Lucro. Is she your cousin?

ISAB. Adoptedly; as school-maids change their

names,

By vain though apt affection.

LUCIO.

ISAB. O, let him marry her!

She it is.

LUCIO.
This is the point.
The duke is very strangely gone from hence;
Bore many gentlemen, myself being one,
In hand, and hope of action:" but we do learn
By those that know the very nerves of state,
His givings out were of an infinite distance
From his true-meant design. Upon his place,
And with full line of his authority,
Governs lord Angelo; a man, whose blood
Is very snow-broth; one who never feels
The wanton stings and motions of the sense;
But doth rebate and blunt his natural edge
With profits of the mind, study and fast.
He (to give fear to use and liberty,

2

Which have, for long, run by the hideous law,
As mice by lions,) hath pick'd out an act,
Under whose heavy sense your brother's life
Falls into forfeit: he arrests him on it;

• Bore many gentlemen,

In hand, and hope of action:] To bear in hand is a common phrase for to keep in expectation and dependance; but we should read:

1

with hope of action. JOHNSON.

So, in Macbeth:

"How you were borne in hand," &c.

STEEVENS.

with full line-] With full extent, with the whole length. JOHNSON.

to give fear to use-] To intimidate use, that is, practices long countenanced by custom. JOHNSON.

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And follows close the rigour of the statute,
To make him an example: all hope is gone,
Unless you have the grace by your fair prayer
To soften Angelo: And that's my pith

Of business 'twixt 4

you and your poor brother.

ISAB. Doth he so seek his life?

LUCIO.

Has censur'd him 5

Already; and, as I hear, the provost hath
A warrant for his execution.

ISAB. Alas! what poor ability's in me
To do him good?

LUCIO.

Assay the power you have.

ISAB. My power! Alas! I doubt,

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Unless you have the grace] That is, the acceptableness, the power of gaining favour. So, when she makes her suit, the Provost says:

4

"Heaven give thee moving graces!" JOHNSON.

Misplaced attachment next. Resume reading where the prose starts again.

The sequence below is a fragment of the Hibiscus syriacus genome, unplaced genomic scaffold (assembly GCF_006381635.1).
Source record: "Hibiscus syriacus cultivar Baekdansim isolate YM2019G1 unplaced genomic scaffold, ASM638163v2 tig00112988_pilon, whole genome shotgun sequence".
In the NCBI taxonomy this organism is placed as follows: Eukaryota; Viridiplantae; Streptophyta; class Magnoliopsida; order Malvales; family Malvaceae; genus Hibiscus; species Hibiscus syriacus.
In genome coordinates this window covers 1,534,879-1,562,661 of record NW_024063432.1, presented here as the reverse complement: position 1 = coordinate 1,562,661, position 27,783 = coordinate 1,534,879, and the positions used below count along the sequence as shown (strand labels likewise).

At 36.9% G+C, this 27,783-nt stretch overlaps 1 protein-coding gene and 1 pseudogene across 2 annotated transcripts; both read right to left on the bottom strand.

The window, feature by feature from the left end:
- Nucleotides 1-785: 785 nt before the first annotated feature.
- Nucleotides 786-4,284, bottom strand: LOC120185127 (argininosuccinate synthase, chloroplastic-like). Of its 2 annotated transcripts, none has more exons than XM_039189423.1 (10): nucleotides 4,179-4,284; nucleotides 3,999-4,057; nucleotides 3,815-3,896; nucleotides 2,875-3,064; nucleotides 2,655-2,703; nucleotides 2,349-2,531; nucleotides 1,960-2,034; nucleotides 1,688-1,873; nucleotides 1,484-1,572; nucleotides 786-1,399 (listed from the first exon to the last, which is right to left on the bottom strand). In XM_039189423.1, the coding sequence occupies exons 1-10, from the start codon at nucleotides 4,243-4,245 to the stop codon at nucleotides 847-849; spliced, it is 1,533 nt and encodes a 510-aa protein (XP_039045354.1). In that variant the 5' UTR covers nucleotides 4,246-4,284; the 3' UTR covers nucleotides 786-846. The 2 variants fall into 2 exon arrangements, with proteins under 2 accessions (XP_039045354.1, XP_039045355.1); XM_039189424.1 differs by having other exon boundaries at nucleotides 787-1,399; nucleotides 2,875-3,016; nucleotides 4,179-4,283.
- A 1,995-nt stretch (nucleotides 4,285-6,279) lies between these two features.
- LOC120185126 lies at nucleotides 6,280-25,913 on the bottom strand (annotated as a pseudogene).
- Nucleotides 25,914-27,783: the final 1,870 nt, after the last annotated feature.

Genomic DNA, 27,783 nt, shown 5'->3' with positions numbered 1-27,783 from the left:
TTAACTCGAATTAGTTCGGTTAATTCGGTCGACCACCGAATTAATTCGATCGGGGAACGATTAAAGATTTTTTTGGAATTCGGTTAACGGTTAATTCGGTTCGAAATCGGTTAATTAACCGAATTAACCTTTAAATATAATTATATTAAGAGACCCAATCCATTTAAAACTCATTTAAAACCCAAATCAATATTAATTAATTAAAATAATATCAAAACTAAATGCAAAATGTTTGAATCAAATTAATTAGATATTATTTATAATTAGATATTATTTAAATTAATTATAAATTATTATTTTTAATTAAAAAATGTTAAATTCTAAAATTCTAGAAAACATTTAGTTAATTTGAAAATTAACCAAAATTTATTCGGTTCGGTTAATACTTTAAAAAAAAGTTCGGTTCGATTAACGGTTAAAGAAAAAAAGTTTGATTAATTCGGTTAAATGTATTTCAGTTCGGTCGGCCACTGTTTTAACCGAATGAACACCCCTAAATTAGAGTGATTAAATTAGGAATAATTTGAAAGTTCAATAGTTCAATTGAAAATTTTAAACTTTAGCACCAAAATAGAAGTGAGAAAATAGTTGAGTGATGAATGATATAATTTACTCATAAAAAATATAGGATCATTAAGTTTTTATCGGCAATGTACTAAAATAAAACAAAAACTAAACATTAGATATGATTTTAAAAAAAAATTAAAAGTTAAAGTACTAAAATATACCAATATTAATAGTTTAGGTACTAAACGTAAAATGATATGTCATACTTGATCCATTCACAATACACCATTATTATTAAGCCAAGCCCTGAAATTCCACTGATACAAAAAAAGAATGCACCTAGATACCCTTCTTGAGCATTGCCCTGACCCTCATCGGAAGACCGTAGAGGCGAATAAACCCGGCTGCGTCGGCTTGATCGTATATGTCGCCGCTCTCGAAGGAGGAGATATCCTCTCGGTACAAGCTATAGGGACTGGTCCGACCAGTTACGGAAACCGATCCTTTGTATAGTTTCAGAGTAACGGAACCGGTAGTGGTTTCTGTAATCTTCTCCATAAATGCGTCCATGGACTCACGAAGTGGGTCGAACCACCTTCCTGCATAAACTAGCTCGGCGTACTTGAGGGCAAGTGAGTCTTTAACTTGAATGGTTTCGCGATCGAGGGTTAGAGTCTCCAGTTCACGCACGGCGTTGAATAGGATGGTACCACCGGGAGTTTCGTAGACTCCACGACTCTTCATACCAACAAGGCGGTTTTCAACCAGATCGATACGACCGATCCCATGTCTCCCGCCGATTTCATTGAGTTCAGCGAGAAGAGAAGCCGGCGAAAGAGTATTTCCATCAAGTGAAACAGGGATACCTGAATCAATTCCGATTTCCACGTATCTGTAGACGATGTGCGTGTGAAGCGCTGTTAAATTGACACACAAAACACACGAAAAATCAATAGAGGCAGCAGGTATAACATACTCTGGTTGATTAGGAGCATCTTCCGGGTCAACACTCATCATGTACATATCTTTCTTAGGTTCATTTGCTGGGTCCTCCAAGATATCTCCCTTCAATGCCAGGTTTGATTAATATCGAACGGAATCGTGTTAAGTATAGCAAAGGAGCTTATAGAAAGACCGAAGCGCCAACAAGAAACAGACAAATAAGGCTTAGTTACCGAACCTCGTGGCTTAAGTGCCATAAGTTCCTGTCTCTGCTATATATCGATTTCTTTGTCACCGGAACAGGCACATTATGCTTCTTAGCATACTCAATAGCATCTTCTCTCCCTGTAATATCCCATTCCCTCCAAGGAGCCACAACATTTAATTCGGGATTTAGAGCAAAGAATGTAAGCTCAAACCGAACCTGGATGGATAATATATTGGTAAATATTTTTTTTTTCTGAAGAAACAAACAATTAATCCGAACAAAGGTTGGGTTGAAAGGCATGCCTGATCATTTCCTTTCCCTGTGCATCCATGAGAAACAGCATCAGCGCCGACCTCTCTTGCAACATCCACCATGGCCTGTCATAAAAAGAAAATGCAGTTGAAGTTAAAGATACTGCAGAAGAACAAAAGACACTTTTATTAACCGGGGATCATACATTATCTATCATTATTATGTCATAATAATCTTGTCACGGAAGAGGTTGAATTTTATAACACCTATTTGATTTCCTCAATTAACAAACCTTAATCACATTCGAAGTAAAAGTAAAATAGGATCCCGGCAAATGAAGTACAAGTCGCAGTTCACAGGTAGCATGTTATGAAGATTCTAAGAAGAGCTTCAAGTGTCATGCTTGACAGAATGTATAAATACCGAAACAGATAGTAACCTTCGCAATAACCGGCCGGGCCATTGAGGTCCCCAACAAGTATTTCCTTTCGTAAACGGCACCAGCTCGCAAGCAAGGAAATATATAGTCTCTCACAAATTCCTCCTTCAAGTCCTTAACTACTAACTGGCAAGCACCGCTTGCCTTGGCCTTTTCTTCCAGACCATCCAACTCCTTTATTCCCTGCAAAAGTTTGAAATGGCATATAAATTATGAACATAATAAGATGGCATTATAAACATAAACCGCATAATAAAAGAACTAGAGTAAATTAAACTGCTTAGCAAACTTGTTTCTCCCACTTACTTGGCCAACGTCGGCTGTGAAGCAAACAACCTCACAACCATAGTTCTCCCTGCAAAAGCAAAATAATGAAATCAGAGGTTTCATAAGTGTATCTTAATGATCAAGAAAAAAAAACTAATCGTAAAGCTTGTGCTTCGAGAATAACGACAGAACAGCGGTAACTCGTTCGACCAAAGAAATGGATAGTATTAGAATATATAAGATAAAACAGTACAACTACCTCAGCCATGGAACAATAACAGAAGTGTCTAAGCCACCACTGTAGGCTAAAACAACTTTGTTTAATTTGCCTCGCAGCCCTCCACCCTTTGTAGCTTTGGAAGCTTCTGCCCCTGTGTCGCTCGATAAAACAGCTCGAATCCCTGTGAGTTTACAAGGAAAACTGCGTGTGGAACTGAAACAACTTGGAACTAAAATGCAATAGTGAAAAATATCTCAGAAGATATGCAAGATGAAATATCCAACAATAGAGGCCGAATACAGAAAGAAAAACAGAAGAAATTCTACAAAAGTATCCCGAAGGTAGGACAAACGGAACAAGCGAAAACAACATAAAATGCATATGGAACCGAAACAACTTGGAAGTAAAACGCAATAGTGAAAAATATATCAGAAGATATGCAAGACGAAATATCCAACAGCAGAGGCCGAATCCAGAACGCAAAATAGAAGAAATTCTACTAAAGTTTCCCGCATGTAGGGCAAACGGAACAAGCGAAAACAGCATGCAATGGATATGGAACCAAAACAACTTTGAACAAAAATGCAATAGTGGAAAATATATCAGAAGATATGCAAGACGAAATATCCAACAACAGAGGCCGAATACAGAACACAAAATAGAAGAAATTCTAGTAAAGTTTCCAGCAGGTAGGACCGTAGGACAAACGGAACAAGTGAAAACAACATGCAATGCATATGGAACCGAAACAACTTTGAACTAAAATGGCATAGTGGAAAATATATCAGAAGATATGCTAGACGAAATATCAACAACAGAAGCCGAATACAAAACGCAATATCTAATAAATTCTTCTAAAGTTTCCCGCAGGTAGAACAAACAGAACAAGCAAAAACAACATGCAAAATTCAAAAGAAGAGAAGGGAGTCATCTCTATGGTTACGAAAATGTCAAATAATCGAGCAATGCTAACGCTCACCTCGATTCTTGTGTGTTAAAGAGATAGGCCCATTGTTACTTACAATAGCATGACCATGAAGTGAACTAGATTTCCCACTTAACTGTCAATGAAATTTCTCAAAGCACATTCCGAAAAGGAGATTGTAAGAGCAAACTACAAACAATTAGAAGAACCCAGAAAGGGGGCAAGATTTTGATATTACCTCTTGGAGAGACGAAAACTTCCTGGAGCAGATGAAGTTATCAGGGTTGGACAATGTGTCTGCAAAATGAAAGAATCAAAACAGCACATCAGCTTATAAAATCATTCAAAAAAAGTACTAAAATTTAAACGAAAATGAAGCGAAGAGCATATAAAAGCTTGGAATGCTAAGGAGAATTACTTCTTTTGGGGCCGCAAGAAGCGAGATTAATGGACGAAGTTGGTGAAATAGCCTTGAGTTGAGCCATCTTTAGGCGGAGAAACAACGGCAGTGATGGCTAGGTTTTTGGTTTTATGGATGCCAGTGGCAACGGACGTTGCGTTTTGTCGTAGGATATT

my pith

Of business- The inmost part, the main of my message.

So, in Hamlet :

"And enterprizes of great pith and moment.'

JOHNSON.

STEEVENS.

* Has censur'd him—] i. e. sentenced him. So, in Othello: 66 -to you, lord governor,

"Remains the censure of this hellish villain.”

STEEVENS.

We should read, I think, He has censured him, &c. In the MSS. of our author's time, and frequently in the printed copy of these plays, he has, when intended to be contracted, is written -h'as. Hence probably the mistake here.

So, in Othello, 4to. 1622:

"And it is thought abroad, that 'twixt my sheets
"H'as done my office."

Again, in All's well that ends well, p. 247, folio, 1623, we find H'as twice, for He has. See also Twelfth-Night, p. 258, edit. : "-h'as been told so," for " he has been told so.'

1623

VOL. VI.

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MALONE.

LUCIO.

Our doubts are traitors,

And make us lose the good we oft might win,
By fearing to attempt: Go to lord Angelo,
And let him learn to know, when maidens sue,
Men give like gods; but when they weep and

kneel,

All their petitions are as freely theirs
As they themselves would owe them."
ISAB. I'll see what I can do.

LUCIO.

But, speedily.

8

ISAB. I will about it straight;
No longer staying but to give the mother
Notice of my affair. I humbly thank you:
Commend me to my brother: soon at night
I'll send him certain word of my success.
LUCIO. I take my leave of you.

ISAB.

Good sir, adieu. [Exeunt.

All their petitions are as freely theirs-] All their requests are as freely granted to them, are granted in as full and beneficial a manner, as they themselves could wish. The editor of the second folio arbitrarily readss-as truly theirs; which has been followed in all the subsequent copies. MALONE.

7 would owe them.] To owe, signifies in this place, as

in many others, to possess, to have. STEEVENS.

8

-the mother-] The abbess, or prioress. JoHNSON.